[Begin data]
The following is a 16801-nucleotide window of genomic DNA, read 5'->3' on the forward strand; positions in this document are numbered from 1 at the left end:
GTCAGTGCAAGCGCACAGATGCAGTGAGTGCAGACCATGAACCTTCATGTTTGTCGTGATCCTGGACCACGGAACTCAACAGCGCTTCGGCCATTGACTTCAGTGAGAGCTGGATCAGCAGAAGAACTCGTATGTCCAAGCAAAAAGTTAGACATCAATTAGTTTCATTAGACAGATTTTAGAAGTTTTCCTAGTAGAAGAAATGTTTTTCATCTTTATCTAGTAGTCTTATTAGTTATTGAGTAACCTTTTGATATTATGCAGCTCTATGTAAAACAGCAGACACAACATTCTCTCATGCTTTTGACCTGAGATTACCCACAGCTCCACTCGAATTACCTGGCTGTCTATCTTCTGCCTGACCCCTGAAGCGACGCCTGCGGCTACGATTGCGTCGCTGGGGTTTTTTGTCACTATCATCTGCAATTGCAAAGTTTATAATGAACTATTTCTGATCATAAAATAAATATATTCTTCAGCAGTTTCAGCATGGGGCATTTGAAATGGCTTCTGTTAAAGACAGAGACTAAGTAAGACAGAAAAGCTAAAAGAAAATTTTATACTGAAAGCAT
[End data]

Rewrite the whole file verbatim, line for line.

The following is a 16801-nucleotide window of genomic DNA, read 5'->3' on the forward strand; positions in this document are numbered from 1 at the left end:
GTCAGTGCAAGCGCACAGATGCAGTGAGTGCAGACCATGAACCTTCATGTTTGTCGTGATCCTGGACCACGGAACTCAACAGCGCTTCGGCCATTGACTTCAGTGAGAGCTGGATCAGCAGAAGAACTCGTATGTCCAAGCAAAAAGTTAGACATCAATTAGTTTCATTAGACAGATTTTAGAAGTTTTCCTAGTAGAAGAAATGTTTTTCATCTTTATCTAGTAGTCTTATTAGTTATTGAGTAACCTTTTGATATTATGCAGCTCTATGTAAAACAGCAGACACAACATTCTCTCATGCTTTTGACCTGAGATTACCCACAGCTCCACTCGAATTACCTGGCTGTCTATCTTCTGCCTGACCCCTGAAGCGACGCCTGCGGCTACGATTGCGTCGCTGGGGTTTTTTGTCACTATCATCTGCAATTGCAAAGTTTATAATGAACTATTTCTGATCATAAAATAAATATATTCTTCAGCAGTTTCAGCATGGGGCATTTGAAATGGCTTCTGTTAAAGACAGAGACTAAGTAAGACAGAAAAGCTAAAAGAAAATTTTATACTGAAAGCAT